Titus, Epistle to
Titus, Epistle To.
This is the third of the so-called Pastoral Epistles of Paul, following immediately after those to Timothy.
I. Authenticity. —In this respect there are no specialties in this epistle which require any very elaborate treatment distinct from the other Pastoral Letters of Paul. SEE TIMOTHY, FIRST EPISTLE TO. If those two were not genuine, it would be-difficult confidently to maintain the genuineness of this. On the other hand, if the Epistles to Timothy are received as Paul's, there is not the slightest reason for doubting the authorship of that to Titus. Amid the various combinations which are found among those who have been skeptical on the subject of the Pastoral Epistles, there is no instance of the rejection of that before us on the part of those who have accepted the other two. So far, indeed, as these doubts are worth considering at all, the argument is more in favor of this than of either of those. Tatian accepted the Epistle to Titus, and rejected the other, two. Origen mentions some who excluded 2 Timothy, but kept 1 Timothy with Titus. Schleiermacher and Neander invert this process of doubt in regard to the letters addressed to Timothy, but believe that Paul wrote the present letter to Titus. Credner, too, believes it to be genuine, though he pronounces 1 Timothy to be a forgery, and 2 Timothy a compound of two epistles.
To turn now from opinions to direct external evidence, this epistle stands on quite as firm a ground as the others of the pastoral group, if not a firmer ground. Nothing can well be more explicit than the quotations and references in Irenaeus, C. Haeres. 1, 16, 3 (see Tit 3:10); Clem. Alex. Strom. 1, 350 (comp. Tit 1:12), and 3, 3, 4; by Tertull. De Prcescr. H1er. c. 6 (comp. Tit 3:10-11), and Adv. Marc. 5, 21; and by Origen, in many places (Lardner, Works, vol. 2, 8vo); to say nothing of earlier allusions in Justin Martyr, Dial. c. Tryph. 47 (see Tit 3:4), which can hardly be doubted; Theoph. Ad Autol. 2,. 95 (see Tit 3:5); 3, 126 (see ver. 1), which are probable; and Clem. Romans 2 Corinthians 1 (see ibid.), which is possible.
As to internal features, we may notice, in the first place, that the Epistle to Titus has all the characteristics of the other Pastoral Epistles. See, for instance, πιστὸς ὁ λόγος (Tit 3:8), ὑγιαίνουσα διδασκαλία (Tit 1:9; Tit 2; Tit 1; comp. Tit 1:13; Tit 2:8), σωφρονεῖν, σώφρων, σωφρόνως (Titus 1:8; 2, 5. 6,12), σωτήριος, σωτήρ, σώζω (Tit 1:3-4; Tit 2:10-11,13; Tit 3:4-5,7), Ι᾿ουδαϊκοὶ μῦθοι (Tit 1:14; comp. Tit 3:9), ἐπιφάνεια (Tit 2:13), εὐσέβεια (Tit 1:1), ) ἔλεος (Tit 3:5; in Tit 1:4 the word is doubtful). All this tends to show that this letter was written about the same time and under similar circumstances with the other two. But, on the other hand, this epistle has marks in its phraseology and style which assimilate it to the general body of the Epistles of Paul. Such may fairly be reckoned the following: κηρύγματι ὃ ἐπιστεύθην ἐγώ (Tit 1:3); the quotation from a heathen poet (ver. 12); the use of ἀδόκιμος (ver. 16); the "going off at a word" (σωτῆρος...ἐπεφάνη γὰρ...σωτήριος .. . Tit 2:10-11); and the modes in which the doctrines of the atonement (ver. 13) and of free justification (Tit 3:5-7) come to the surface. As to any difficulty arising from supposed indications of advanced hierarchical arrangements, it is to be observed that in this epistle πρεσβύτερος and ἐπίσκοπος are used as synonymous ( ἵνα καταστήσῃς πρεσβυτέρους... δεῖ γὰρ τὸν ἐπίσκοπον ... 1, 5, 7), just as they are in the address at Miletus about the year A.D. 55 (Ac 20:17,28). At the same time, this epistle has features of its own, especially a certain tone of abruptness and severity, which probably arises partly out of the circumstances of the Cretan population, SEE CRETE, partly out of the character of Titus himself. If all these things are put together, the phenomena are seen to be very unlike what would be presented by a forgery, to say nothing of the general overwhelming difficulty of imagining who could have been the writer of the Pastoral Epistles, if it were not Paul himself.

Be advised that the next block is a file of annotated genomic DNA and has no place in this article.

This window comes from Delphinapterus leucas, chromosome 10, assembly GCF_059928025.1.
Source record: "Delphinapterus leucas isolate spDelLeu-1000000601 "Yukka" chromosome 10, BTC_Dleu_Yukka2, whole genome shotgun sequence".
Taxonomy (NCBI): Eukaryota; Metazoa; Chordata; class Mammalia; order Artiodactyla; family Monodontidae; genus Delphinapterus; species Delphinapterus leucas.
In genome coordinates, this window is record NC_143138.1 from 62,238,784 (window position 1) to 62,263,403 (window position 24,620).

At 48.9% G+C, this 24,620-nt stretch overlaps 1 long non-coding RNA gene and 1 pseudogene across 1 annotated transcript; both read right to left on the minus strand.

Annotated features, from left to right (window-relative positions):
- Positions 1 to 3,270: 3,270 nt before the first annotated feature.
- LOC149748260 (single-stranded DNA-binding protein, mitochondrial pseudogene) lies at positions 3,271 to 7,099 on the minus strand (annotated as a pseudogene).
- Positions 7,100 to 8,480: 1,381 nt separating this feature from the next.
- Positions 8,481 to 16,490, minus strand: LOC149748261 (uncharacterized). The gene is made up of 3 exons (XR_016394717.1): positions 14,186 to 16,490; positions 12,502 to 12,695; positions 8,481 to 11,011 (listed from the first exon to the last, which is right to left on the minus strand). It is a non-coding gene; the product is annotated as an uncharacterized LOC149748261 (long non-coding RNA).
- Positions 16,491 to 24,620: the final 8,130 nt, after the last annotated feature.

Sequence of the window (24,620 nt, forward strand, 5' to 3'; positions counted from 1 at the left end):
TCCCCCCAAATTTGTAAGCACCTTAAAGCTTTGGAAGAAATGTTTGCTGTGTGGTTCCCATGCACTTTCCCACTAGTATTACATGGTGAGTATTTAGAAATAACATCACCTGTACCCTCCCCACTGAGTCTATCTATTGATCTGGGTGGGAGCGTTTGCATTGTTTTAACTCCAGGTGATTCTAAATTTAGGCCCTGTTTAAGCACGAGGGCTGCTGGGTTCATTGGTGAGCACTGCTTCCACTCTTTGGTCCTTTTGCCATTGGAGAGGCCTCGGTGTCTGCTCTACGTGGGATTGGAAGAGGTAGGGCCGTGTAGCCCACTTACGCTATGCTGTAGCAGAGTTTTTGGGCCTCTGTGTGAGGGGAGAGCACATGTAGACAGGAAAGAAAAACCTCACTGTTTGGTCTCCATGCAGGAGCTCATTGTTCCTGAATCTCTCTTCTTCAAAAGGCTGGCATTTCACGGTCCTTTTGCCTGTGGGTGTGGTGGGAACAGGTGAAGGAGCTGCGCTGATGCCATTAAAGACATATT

To the objections of the German critics, founded upon the difficulty of ascertaining the proper date of this epistle, the best reply will be furnished by ascertaining, if possible, when and where the epistle was written (see below); but even should we fail in this, it would be strange were we to relinquish our conviction of the authenticity of an ancient writing simply because, possessing very imperfect information as to many parts of the alleged author's history, we were unable to say with certainty when he was in circumstances to compose it.
I. Date. —The only circumstances stated in the epistle itself calculated to aid us in determining this question are, that at the time it was written Paul had recently visited Crete (Tit 1:5); that he was about to spend the winter in Nicopolis (Tit 3:12); and that Apollos was about to visit Crete, on his way to some other place (ver. 13). There are three hypotheses that have been formed in order to meet these facts, especially the first, namely Paul's visit to Crete.
1. We learn from the Acts of the Apostles that Paul visited Crete on his voyage to Rome (Ac 27:7); but the shortness of his visit at that time, the circumstances under which it was made, and the improbability of his expecting to spend the ensuing winter at Nicopolis, place it out of the question to suppose that it was to this visit he refers in this epistle. As this is, however, the only visit recorded by Luke, in rejecting it we are forced to suppose another visit, and to find some period in the apostle's life when it was probable that such a visit was paid.